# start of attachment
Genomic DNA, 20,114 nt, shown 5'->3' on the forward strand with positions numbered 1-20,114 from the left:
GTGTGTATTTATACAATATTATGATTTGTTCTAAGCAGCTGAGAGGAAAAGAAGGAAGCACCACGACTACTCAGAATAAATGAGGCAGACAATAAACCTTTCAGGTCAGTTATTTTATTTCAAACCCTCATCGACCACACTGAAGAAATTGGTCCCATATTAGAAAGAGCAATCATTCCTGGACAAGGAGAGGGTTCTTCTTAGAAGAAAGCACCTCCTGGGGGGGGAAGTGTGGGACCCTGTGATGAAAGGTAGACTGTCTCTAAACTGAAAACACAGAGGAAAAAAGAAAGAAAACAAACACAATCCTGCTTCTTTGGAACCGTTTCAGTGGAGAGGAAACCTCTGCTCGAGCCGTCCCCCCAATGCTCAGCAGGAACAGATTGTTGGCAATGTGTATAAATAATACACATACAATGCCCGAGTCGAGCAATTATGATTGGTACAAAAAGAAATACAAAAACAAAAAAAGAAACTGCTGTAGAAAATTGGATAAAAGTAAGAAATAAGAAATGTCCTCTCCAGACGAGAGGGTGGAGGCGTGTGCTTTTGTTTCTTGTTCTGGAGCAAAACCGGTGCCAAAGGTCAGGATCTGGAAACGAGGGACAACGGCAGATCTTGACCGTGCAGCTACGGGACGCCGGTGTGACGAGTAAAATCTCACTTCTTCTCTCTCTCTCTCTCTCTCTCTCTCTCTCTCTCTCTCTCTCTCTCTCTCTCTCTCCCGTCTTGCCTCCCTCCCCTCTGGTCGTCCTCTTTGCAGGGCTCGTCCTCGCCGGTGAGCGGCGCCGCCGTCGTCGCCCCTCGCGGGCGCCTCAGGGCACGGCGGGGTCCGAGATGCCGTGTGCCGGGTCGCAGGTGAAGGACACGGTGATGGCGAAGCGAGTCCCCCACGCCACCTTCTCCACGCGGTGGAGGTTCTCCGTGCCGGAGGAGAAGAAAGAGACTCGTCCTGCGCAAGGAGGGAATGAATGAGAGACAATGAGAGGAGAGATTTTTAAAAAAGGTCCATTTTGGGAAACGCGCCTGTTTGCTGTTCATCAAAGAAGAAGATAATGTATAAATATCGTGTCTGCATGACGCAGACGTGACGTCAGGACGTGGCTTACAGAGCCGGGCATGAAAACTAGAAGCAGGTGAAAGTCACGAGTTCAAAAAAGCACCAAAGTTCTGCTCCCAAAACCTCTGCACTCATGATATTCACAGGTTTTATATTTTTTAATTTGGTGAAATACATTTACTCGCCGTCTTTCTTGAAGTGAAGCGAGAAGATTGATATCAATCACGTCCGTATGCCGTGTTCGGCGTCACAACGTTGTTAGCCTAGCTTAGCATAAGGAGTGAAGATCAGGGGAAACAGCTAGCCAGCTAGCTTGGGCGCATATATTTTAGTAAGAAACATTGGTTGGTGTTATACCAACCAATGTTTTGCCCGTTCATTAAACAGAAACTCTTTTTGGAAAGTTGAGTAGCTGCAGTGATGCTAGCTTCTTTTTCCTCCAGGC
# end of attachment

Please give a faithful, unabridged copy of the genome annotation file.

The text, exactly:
Genomic DNA, 20,114 nt, shown 5'->3' on the forward strand with positions numbered 1-20,114 from the left:
GTGTGTATTTATACAATATTATGATTTGTTCTAAGCAGCTGAGAGGAAAAGAAGGAAGCACCACGACTACTCAGAATAAATGAGGCAGACAATAAACCTTTCAGGTCAGTTATTTTATTTCAAACCCTCATCGACCACACTGAAGAAATTGGTCCCATATTAGAAAGAGCAATCATTCCTGGACAAGGAGAGGGTTCTTCTTAGAAGAAAGCACCTCCTGGGGGGGGAAGTGTGGGACCCTGTGATGAAAGGTAGACTGTCTCTAAACTGAAAACACAGAGGAAAAAAGAAAGAAAACAAACACAATCCTGCTTCTTTGGAACCGTTTCAGTGGAGAGGAAACCTCTGCTCGAGCCGTCCCCCCAATGCTCAGCAGGAACAGATTGTTGGCAATGTGTATAAATAATACACATACAATGCCCGAGTCGAGCAATTATGATTGGTACAAAAAGAAATACAAAAACAAAAAAAGAAACTGCTGTAGAAAATTGGATAAAAGTAAGAAATAAGAAATGTCCTCTCCAGACGAGAGGGTGGAGGCGTGTGCTTTTGTTTCTTGTTCTGGAGCAAAACCGGTGCCAAAGGTCAGGATCTGGAAACGAGGGACAACGGCAGATCTTGACCGTGCAGCTACGGGACGCCGGTGTGACGAGTAAAATCTCACTTCTTCTCTCTCTCTCTCTCTCTCTCTCTCTCTCTCTCTCTCTCTCTCTCTCTCTCTCTCCCGTCTTGCCTCCCTCCCCTCTGGTCGTCCTCTTTGCAGGGCTCGTCCTCGCCGGTGAGCGGCGCCGCCGTCGTCGCCCCTCGCGGGCGCCTCAGGGCACGGCGGGGTCCGAGATGCCGTGTGCCGGGTCGCAGGTGAAGGACACGGTGATGGCGAAGCGAGTCCCCCACGCCACCTTCTCCACGCGGTGGAGGTTCTCCGTGCCGGAGGAGAAGAAAGAGACTCGTCCTGCGCAAGGAGGGAATGAATGAGAGACAATGAGAGGAGAGATTTTTAAAAAAGGTCCATTTTGGGAAACGCGCCTGTTTGCTGTTCATCAAAGAAGAAGATAATGTATAAATATCGTGTCTGCATGACGCAGACGTGACGTCAGGACGTGGCTTACAGAGCCGGGCATGAAAACTAGAAGCAGGTGAAAGTCACGAGTTCAAAAAAGCACCAAAGTTCTGCTCCCAAAACCTCTGCACTCATGATATTCACAGGTTTTATATTTTTTAATTTGGTGAAATACATTTACTCGCCGTCTTTCTTGAAGTGAAGCGAGAAGATTGATATCAATCACGTCCGTATGCCGTGTTCGGCGTCACAACGTTGTTAGCCTAGCTTAGCATAAGGAGTGAAGATCAGGGGAAACAGCTAGCCAGCTAGCTTGGGCGCATATATTTTAGTAAGAAACATTGGTTGGTGTTATACCAACCAATGTTTTGCCCGTTCATTAAACAGAAACTCTTTTTGGAAAGTTGAGTAGCTGCAGTGATGCTAGCTTCTTTTTCCTCCAGGC